Bernstein shares that he got no action in high school, but says he made up for lost time as soon as he hit the hallowed ivied halls in 1984. He felt peer pressure to have the vodka shots and keep up with his pals when it came to sex.
“It wasn’t romantic, it was a sexual prowess thing,” says Bernstein, a former talk show producer who was Pat Buchanan’s communication director during part of his 2000 presidential campaign.
Unlike Kavanaugh, Bernstein wasn’t in a frat. Still, he recalls that, among the college crowd he ran with, there was an “air of entitlement where money and class and privilege becomes a given, and the raison d’etre of life becomes about getting laid.”
He doesn’t buy that the obnoxious behavior was simply the result of the decade in which he came of age—and Fontes agrees.
“They were different times, but nevertheless, most men in the ’80s knew not to sexually assault people,” she says. “Many young people got drunk in the ’80s, as they do now. A very small set of them force themselves sexually on others. Neither intoxication nor the historical period explain or excuse assault.”
Other men also refuse to stand by the “It was the ‘80s!” excuse.
Right after the Kavanaugh hearing, Bill Hogan, 49, received an email from a high school buddy about an incident the two men had been involved in 31 years earlier. The men, both from outside Boston, played in a band together and recall being at party and growing uncomfortable when another bandmate started making out with a clearly drunk girl from school. They didn’t intervene, but did stick around to make sure she was okay.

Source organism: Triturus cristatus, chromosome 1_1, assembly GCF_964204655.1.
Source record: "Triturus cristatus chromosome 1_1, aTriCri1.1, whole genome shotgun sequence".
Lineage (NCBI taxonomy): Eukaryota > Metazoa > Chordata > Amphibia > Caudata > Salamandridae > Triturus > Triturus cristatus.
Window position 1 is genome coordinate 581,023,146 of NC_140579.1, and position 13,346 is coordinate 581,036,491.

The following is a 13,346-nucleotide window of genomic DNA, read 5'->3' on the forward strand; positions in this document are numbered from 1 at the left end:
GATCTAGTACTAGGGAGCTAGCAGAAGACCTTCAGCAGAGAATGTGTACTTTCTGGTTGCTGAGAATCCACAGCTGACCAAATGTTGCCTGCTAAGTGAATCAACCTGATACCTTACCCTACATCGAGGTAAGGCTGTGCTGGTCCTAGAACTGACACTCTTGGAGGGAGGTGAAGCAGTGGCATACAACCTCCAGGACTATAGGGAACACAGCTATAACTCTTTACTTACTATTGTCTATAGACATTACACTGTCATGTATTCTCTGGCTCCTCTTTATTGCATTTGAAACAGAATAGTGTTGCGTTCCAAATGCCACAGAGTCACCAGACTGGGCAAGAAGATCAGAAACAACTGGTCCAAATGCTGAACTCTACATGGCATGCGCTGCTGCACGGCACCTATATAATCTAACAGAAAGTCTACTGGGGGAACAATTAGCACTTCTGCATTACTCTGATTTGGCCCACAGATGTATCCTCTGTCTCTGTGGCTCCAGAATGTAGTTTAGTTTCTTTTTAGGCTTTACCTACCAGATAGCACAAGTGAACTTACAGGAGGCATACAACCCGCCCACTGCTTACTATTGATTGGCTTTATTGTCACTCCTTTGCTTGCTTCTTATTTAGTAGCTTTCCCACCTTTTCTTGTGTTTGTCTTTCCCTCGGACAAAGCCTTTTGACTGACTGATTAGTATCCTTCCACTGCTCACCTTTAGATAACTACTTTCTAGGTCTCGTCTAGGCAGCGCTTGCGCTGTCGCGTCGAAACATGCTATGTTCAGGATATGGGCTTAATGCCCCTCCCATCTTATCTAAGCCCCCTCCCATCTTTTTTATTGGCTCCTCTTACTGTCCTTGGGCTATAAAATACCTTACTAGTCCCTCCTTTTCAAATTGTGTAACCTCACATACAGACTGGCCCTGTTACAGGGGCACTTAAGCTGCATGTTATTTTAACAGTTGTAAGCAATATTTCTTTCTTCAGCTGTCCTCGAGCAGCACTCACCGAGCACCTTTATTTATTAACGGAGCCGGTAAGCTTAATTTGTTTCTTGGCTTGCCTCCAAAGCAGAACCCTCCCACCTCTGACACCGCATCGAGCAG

Neither their behavior nor their bandmate’s was a byproduct of the era, Hogan says. “That had nothing to do with the ‘80s. We knew back then right from wrong.”
What’s perhaps most notable about the conversation between the two friends recalling what happened decades ago is the fact that they were even talking about it at all.
And that might be the silver lining in all of this: Whatever you think of the #MeToo movement, at least conversations are taking place.
Girls are willing to speak up when they experience terrible things; older women, like Connie Chung, are talking about encounters from 50 years ago. Men are reviewing their own cloudy pasts, and having uncomfortable discussions with their own sons—and daughters.
In this respect at least, it’s a big leap forward from the ’80s.